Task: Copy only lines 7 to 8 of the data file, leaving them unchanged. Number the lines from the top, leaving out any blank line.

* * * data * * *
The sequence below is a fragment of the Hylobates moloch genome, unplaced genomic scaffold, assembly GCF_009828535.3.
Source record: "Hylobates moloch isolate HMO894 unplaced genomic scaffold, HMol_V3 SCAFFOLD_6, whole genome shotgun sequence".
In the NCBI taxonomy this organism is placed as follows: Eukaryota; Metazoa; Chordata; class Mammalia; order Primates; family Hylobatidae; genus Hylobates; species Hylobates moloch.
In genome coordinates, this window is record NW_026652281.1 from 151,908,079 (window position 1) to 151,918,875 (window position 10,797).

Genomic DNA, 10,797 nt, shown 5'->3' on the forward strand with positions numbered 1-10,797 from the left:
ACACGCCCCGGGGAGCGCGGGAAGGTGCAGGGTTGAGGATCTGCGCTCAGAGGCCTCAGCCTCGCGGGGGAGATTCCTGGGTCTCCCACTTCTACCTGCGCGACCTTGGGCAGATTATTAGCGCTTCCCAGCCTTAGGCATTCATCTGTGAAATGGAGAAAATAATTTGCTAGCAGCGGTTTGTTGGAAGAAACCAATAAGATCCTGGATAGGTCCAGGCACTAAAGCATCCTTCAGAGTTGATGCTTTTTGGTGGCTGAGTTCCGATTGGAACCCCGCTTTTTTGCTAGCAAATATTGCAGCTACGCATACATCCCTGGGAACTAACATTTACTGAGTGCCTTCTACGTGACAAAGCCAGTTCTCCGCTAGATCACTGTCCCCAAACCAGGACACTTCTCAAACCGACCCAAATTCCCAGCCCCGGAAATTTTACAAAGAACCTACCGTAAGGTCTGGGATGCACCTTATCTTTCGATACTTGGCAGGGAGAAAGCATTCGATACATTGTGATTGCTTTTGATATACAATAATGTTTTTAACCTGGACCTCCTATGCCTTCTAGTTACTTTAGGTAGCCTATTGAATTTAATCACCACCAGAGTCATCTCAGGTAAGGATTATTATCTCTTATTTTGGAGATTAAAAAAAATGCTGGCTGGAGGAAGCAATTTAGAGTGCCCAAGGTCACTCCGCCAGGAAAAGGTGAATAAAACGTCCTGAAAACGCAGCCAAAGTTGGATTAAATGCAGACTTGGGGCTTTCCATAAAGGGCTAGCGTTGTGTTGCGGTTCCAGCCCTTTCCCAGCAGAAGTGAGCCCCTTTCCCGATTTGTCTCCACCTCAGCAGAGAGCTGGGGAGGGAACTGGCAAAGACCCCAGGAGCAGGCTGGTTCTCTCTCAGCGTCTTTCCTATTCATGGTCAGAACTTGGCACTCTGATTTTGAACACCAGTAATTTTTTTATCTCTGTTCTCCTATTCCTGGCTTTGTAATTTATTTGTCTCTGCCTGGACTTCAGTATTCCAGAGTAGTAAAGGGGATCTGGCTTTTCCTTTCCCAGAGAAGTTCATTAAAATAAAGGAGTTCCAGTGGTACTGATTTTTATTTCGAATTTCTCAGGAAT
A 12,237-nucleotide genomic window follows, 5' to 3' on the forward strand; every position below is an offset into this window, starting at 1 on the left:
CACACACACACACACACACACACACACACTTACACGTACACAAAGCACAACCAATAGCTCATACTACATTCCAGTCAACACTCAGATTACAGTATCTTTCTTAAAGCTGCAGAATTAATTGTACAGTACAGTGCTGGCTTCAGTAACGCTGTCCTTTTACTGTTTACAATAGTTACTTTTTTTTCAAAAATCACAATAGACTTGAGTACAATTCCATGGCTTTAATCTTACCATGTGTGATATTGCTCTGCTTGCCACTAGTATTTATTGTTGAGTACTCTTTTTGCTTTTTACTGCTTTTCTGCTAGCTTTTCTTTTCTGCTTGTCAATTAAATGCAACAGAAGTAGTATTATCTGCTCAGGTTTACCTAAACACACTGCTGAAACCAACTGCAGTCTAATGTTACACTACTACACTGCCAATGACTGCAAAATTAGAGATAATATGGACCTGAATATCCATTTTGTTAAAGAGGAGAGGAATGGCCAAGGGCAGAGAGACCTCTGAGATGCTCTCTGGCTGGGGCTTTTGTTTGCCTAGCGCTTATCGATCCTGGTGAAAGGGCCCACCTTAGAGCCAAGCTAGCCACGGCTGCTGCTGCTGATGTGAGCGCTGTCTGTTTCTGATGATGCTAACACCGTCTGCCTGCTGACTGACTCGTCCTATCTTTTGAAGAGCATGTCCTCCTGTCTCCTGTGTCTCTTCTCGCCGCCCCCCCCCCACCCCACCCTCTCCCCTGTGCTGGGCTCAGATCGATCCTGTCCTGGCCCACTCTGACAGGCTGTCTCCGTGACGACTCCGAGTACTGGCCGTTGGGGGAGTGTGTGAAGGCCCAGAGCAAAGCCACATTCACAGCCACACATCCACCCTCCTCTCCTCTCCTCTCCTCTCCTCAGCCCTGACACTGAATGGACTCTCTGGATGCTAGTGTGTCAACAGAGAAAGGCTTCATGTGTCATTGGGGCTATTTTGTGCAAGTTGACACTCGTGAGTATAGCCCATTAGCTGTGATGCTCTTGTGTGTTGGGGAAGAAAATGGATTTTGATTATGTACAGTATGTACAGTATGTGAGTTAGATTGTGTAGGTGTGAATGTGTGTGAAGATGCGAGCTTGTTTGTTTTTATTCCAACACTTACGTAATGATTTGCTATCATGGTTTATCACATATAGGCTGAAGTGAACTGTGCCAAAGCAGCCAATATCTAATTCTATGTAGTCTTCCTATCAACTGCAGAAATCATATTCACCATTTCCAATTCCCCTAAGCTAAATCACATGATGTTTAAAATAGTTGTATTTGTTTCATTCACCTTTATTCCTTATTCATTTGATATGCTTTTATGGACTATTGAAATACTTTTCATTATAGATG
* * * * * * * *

A 12,237-nucleotide genomic window follows, 5' to 3' on the forward strand; every position below is an offset into this window, starting at 1 on the left:
CACACACACACACACACACACACACACACTTACACGTACACAAAGCACAACCAATAGCTCATACTACATTCCAGTCAACACTCAGATTACAGTATCTTTCTTAAAGCTGCAGAATTAATTGTACAGTACAGTGCTGGCTTCAGTAACGCTGTCCTTTTACTGTTTACAATAGTTACTTTTTTTTCAAAAATCACAATAGACTTGAGTACAATTCCATGGCTTTAATCTTACCATGTGTGATATTGCTCTGCTTGCCACTAGTATTTATTGTTGAGTACTCTTTTTGCTTTTTACTGCTTTTCTGCTAGCTTTTCTTTTCTGCTTGTCAATTAAATGCAACAGAAGTAGTATTATCTGCTCAGGTTTACCTAAACACACTGCTGAAACCAACTGCAGTCTAATGTTACACTACTACACTGCCAATGACTGCAAAATTAGAGATAATATGGACCTGAATATCCATTTTGTTAAAGAGGAGAGGAATGGCCAAGGGCAGAGAGACCTCTGAGATGCTCTCTGGCTGGGGCTTTTGTTTGCCTAGCGCTTATCGATCCTGGTGAAAGGGCCCACCTTAGAGCCAAGCTAGCCACGGCTGCTGCTGCTGATGTGAGCGCTGTCTGTTTCTGATGATGCTAACACCGTCTGCCTGCTGACTGACTCGTCCTATCTTTTGAAGAGCATGTCCTCCTGTCTCCTGTGTCTCTTCTCGCCGCCCCCCCCCCACCCCACCCTCTCCCCTGTGCTGGGCTCAGATCGATCCTGTCCTGGCCCACTCTGACAGGCTGTCTCCGTGACGACTCCGAGTACTGGCCGTTGGGGGAGTGTGTGAAGGCCCAGAGCAAAGCCACATTCACAGCCACACATCCACCCTCCTCTCCTCTCCTCTCCTCTCCTCAGCCCTGACACTGAATGGACTCTCTGGATGCTAGTGTGTCAACAGAGAAAGGCTTCATGTGTCATTGGGGCTATTTTGTGCAAGTTGACACTCGTGAGTATAGCCCATTAGCTGTGATGCTCTTGTGTGTTGGGGAAGAAAATGGATTTTGATTATGTACAGTATGTACAGTATGTGAGTTAGATTGTGTAGGTGTGAATGTGTGTGAAGATGCGAGCTTGTTTGTTTTTATTCCAACACTTACGTAATGATTTGCTATCATGGTTTATCACATATAGGCTGAAGTGAACTGTGCCAAAGCAGCCAATATCTAATTCTATGTAGTCTTCCTATCAACTGCAGAAATCATATTCACCATTTCCAATTCCCCTAAGCTAAATCACATGATGTTTAAAATAGTTGTATTTGTTTCATTCACCTTTATTCCTTATTCATTTGATATGCTTTTATGGACTATTGAAATACTTTTCATTATAGATG